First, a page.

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View Diary: BP LiveBlog - Diary 11 (303 comments)

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  •  cutting off the mud flow temporarily (1+ / 0-)
    Recommended by:
    johnsonwax

    Is fine as long as you aren't too slow about it.   Suppose you pump mud for four hours.  If 10% of that goes down the hole, it will take around 22 minutes for it to come back out.   Switch over in 2 minutes and you wasted 22 minutes worth of pumping plus the 2 minutes you were idle, take 22 minutes to switch and you lost all 4 hours of pumping.

    •  Exactly, however I think (1+ / 0-)
      Recommended by:
      Jaygar

      it takes a fair bit of time to switch over because I think they're unhooking from one ship and hooking to another. Remember, they never have to do it this way - this is all learning on the fly.

      Leave it to Republicans to set the house on fire and then rant that the fire department is socialist.

      by johnsonwax on Fri May 28, 2010 at 03:05:48 PM PDT

      [ Parent ]

      •  I heard they had the ability to run (1+ / 0-)
        Recommended by:
        johnsonwax

        lines through a full reservoir  bypassing it and switching over quicker.

        •  Yeah, that would make sense. (2+ / 0-)
          Recommended by:
          lightfoot, Jaygar

          They do this in firefighting. They stage two tankers and one delivers water while a 2nd is filling the first as fast as it empties. When the 2nd is empty (and the first is still full) a 3rd arrives, hooks up and catches up to filling the first.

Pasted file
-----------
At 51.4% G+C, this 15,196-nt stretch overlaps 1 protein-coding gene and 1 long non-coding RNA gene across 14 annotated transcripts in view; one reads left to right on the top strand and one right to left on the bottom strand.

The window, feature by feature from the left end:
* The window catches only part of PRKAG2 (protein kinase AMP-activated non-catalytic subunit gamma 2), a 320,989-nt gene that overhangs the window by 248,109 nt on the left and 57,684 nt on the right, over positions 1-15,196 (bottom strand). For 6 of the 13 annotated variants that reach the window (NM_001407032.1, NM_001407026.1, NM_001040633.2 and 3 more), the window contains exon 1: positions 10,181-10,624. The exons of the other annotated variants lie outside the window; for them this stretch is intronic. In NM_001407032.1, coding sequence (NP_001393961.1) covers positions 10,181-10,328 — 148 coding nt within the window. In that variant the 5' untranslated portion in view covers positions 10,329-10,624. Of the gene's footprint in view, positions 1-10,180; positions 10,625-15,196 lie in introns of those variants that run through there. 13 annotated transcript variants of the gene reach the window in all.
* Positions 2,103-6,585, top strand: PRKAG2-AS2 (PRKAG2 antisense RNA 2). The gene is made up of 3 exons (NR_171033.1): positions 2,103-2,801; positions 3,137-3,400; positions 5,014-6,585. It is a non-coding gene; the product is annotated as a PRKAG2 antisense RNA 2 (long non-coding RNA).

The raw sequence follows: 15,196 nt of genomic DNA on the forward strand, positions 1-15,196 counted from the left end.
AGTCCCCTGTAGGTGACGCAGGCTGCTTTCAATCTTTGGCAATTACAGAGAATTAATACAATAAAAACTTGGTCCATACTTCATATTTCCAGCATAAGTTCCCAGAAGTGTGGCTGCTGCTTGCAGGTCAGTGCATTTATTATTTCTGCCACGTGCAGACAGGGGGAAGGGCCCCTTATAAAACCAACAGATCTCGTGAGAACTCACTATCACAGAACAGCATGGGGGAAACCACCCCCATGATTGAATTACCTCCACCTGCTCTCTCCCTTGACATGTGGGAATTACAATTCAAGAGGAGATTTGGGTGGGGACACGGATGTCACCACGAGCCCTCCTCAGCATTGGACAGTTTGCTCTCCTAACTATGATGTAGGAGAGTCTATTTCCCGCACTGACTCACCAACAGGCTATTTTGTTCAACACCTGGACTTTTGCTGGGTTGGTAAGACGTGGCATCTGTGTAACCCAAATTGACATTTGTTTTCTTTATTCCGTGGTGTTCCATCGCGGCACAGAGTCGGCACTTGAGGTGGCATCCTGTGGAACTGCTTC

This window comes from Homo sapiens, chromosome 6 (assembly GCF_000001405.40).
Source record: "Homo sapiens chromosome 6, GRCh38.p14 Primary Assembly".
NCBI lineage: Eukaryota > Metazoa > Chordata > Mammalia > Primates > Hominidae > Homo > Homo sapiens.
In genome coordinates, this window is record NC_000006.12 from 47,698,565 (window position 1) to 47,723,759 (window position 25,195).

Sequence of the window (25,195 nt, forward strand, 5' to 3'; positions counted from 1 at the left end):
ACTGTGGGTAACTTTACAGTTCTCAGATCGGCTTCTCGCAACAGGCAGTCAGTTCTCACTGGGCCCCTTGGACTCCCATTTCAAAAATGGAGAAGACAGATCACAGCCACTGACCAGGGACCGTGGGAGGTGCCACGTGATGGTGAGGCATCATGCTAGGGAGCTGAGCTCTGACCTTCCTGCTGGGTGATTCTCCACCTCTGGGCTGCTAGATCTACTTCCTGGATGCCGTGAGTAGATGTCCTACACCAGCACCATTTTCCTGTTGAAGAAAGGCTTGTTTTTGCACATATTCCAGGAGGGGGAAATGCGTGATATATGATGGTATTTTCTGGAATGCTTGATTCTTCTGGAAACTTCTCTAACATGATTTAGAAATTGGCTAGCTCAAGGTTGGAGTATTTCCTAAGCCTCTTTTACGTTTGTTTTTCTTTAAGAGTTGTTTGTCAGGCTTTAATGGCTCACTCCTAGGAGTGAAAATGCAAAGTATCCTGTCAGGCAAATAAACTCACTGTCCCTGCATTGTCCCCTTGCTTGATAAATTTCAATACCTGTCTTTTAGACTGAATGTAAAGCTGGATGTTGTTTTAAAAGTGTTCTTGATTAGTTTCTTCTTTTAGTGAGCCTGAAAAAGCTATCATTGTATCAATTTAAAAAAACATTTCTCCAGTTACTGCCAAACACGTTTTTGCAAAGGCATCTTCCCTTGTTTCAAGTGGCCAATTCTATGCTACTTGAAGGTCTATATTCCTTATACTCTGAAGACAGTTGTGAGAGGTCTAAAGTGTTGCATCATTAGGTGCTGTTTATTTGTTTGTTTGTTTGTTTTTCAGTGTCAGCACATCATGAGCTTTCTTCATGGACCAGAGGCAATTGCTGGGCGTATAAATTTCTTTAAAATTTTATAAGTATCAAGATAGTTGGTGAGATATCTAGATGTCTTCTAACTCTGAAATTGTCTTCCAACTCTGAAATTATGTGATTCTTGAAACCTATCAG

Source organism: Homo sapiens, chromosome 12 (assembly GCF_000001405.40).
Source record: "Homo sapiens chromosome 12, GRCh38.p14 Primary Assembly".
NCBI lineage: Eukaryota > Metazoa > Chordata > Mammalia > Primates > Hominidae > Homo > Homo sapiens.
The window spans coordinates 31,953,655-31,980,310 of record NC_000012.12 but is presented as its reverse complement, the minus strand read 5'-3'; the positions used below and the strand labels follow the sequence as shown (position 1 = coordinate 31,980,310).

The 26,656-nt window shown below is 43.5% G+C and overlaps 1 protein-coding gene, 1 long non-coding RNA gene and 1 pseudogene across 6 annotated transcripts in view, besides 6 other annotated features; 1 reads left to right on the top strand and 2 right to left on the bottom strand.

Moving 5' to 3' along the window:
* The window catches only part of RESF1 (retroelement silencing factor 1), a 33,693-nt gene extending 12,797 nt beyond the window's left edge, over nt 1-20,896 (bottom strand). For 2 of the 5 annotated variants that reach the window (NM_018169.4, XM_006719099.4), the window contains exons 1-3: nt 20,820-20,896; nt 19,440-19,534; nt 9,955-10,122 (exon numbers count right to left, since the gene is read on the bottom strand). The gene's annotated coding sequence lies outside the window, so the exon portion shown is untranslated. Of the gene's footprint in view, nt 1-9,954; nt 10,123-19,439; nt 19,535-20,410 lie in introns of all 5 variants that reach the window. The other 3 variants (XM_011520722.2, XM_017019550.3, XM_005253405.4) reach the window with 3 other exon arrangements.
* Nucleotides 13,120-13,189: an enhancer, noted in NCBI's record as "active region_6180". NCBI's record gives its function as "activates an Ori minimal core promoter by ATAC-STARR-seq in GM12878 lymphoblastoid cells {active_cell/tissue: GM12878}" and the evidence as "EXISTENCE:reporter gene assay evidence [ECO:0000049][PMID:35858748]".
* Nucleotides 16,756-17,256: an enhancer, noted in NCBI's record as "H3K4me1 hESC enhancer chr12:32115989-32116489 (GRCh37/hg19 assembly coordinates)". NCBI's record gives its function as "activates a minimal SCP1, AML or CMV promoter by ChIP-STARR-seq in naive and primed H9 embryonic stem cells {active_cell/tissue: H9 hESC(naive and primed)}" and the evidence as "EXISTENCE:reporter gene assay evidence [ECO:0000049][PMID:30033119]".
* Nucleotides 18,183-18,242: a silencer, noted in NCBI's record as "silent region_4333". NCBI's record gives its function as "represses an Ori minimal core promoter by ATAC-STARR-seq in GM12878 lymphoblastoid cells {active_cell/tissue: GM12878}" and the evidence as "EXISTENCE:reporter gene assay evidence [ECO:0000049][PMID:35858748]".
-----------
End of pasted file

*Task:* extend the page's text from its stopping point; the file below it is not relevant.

The kill rig has its own reservoir, but I don't know how big it is. But even if they can do it as you describe, then they should be able to pull this off given enough mud parked out there in the gulf. 50K bbl is a pretty good cushion, I'd think.

          Leave it to Republicans to set the house on fire and then rant that the fire department is socialist.

          by johnsonwax on Fri May 28, 2010 at 03:21:21 PM PDT

          [ Parent ]

          •  My concerns are possible (0+ / 0-)

            fractures or obstructions deep below the surface. That there isn't a heavy enough mud or enough distance to build the needed pressure to overcome the natural pressure of the formation.

      •  switchover (2+ / 0-)
        Recommended by:
        johnsonwax, lightfoot

        Yeah, you would think they would have a Y-valve but that valve would take quite a beating so they may be doing the low tech approach.   Another alternative would be to pump mud from tanker 2 into the hold of tanker 1 and not stop pumping at all.

        Now, suppose they have to stop for 1 minute every hour to meassure the pressure so they know how much mud they have down the hole.   That would lose about 1/6 of the mud.   But they probably don't have to stop entirely; if they lower the mud pressure below the well head pressure, that is good enough.    As they get closer to the correct amount of mud in the bore, they would have to stop and measure more frequently.   Fortunately, the more mud you have down in the hole the slower you lose your in bore mud.   If it takes 16 hours to fill the bore and you stop temporarily after 4 hours, then the mud loss rate would be 3/4 of what it would have been at the beginning.   After 8 hours, 1/2.   After 12 hours, 1/4.

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